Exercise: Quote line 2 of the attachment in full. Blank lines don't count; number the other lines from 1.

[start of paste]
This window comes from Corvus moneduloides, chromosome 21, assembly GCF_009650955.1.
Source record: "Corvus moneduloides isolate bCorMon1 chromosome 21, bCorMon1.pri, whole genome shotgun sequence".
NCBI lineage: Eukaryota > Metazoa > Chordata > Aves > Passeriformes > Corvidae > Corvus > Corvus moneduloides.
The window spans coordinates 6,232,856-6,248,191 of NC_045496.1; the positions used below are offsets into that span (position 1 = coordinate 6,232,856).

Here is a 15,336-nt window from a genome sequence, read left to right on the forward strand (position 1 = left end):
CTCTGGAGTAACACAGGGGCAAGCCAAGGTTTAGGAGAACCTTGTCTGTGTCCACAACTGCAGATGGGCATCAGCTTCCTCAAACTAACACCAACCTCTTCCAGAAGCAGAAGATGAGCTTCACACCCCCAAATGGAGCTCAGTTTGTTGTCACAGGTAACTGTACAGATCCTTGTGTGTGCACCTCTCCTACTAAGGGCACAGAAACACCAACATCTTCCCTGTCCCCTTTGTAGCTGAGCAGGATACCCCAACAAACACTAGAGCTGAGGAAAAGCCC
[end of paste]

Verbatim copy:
Source record: "Corvus moneduloides isolate bCorMon1 chromosome 21, bCorMon1.pri, whole genome shotgun sequence".